Profile: Danny Amazonas
Internationally known Taiwanese textile artist, Danny Amazonas, began his artistic life as a painter. He had tried his hand at many things including sculpture, floristry and jewellery making, before discovering the joys of working in fabric.
Once he moved to fabric as his medium, his work consisted mainly of mosaic patterns with small pieces. In 2012, he developed a new technique unprecedented in the field of fibre art, Freehand Patchwork. With this technique, Danny uses thousands of fabrics to create movement and depth in his art quilts. The results could not be achieved in painting. Using just a rotary cutter and layers of overlapping fused fabric with raw edges and invisible stitching is a long way from traditional quiltmaking.
Danny produces between four and six mid-size artworks per year, as well as creating commissioned pieces for sale. His technique requires a large stash; he has purchased most of his fabric overseas, some of the Kaffe Fassett collection coming from an exclusive distributor. Danny prepares his fabric by starching them and fusing them to fusible webbing to prevent fraying. He then rolls them to keep each one visible in boxes for easy reach.
You used paint mediums originally, but you changed to fabric to create your artwork. When was that and why?
I was a mediocre painter and knew I couldn’t make a good living out of it. I often visited art museums and art galleries, and was fascinated with the art of mosaics. Then I was inspired by Chuck Close, a photorealistic painter. Instead of paint, I’ve improvised with fabrics.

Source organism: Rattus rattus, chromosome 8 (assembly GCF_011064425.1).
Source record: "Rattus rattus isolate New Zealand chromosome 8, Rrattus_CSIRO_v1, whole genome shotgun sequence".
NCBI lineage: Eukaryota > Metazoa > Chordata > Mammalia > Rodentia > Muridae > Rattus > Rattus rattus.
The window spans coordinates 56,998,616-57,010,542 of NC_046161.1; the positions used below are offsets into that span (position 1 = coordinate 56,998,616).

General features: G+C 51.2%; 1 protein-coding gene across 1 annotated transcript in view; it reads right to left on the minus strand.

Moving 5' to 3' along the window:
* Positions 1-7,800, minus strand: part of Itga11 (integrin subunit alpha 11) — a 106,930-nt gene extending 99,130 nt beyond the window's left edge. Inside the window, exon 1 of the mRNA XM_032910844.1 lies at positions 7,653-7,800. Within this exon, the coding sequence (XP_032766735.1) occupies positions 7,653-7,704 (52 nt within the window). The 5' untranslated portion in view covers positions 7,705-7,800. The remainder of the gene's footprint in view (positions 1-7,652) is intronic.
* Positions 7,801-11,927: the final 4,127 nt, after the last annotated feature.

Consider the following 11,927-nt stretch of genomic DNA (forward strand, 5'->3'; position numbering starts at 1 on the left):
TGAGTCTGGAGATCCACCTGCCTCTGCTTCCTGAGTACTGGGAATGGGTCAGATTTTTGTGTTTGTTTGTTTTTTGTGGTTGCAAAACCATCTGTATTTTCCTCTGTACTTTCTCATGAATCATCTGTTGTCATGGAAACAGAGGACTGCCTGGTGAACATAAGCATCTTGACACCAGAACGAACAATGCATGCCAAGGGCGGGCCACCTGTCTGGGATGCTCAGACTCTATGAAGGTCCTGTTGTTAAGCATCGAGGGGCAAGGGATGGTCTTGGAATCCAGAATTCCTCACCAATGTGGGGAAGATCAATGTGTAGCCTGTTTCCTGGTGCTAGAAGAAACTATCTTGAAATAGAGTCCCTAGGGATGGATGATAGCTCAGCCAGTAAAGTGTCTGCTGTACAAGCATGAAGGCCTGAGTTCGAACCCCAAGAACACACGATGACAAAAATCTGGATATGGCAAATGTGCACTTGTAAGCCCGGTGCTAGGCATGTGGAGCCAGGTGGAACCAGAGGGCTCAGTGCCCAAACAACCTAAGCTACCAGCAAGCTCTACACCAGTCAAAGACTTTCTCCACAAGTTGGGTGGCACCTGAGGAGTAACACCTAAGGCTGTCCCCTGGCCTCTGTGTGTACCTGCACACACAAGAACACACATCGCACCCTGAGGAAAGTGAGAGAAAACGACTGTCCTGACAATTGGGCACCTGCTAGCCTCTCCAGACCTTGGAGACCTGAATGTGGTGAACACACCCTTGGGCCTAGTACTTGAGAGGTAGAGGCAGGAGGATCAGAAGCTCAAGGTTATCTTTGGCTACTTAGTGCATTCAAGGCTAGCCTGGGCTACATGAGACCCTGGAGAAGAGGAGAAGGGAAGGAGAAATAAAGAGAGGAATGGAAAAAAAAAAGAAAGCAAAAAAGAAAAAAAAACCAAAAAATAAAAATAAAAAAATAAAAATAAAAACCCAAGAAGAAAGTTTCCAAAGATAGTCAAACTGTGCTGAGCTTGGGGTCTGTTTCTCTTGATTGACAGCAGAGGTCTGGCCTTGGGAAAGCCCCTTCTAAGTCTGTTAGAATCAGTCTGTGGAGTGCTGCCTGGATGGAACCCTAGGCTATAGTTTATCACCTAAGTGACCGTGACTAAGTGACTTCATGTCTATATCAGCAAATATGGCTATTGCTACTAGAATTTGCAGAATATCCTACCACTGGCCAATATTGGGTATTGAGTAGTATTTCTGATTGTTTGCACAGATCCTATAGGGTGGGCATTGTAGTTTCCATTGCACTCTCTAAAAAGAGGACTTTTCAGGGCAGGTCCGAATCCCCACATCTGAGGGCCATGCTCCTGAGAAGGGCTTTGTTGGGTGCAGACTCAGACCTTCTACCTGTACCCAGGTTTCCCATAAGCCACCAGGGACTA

What is the hardest part of your creating, and also the most joyous?
The hardest part of my work is collecting as much fabric as possible with all the colours, shades and patterns I can get my hands on. A painter can mix the whole spectrum of colours in their pallet and have the freedom to create any textures on canvas with simple brush strokes. Working with fabrics, I must stash up all those colours, prints and patterns which enable me to create textures and forms. It is like working with a puzzle or collage, where I must find pieces to fit perfectly. I can be troubled for days by one missing piece, and then experience a joyous moment when the missing piece is found.
What types of prints do you work with, and how do you obtain the shaping and shading with printed fabric?
In my earlier works I used small prints with my fabric mosaics. Since my work evolved into freehand patchwork, I prefer working with larger and more organic prints as it gives me more freedom to work as I would if I were painting.
Apart from manipulating fabric prints, how do you construct your artwork?
A light source usually shows a three-dimensional aspect of the completed work. I’m often inspired by watching images flash by on the television screen, then I quickly draw a simple sketch and figure out how it could be portrayed with fabrics in my stash. I let the fabric dictate the final outcome of the artwork.
Do you have a favourite subject matter?
I like to work with photos of flowers and animals that I have taken over the years. My favourite subjects are portraits, depictions of eyes and close-up images so the fabric patterns are visible.
Do you like to work in large format? If so, why?
Large format with close-up images is always the ideal subject for me. Cutting fabric into small pieces won’t show the beauty of textile design and solid colour fabric shows no texture. That’s why I rarely use it.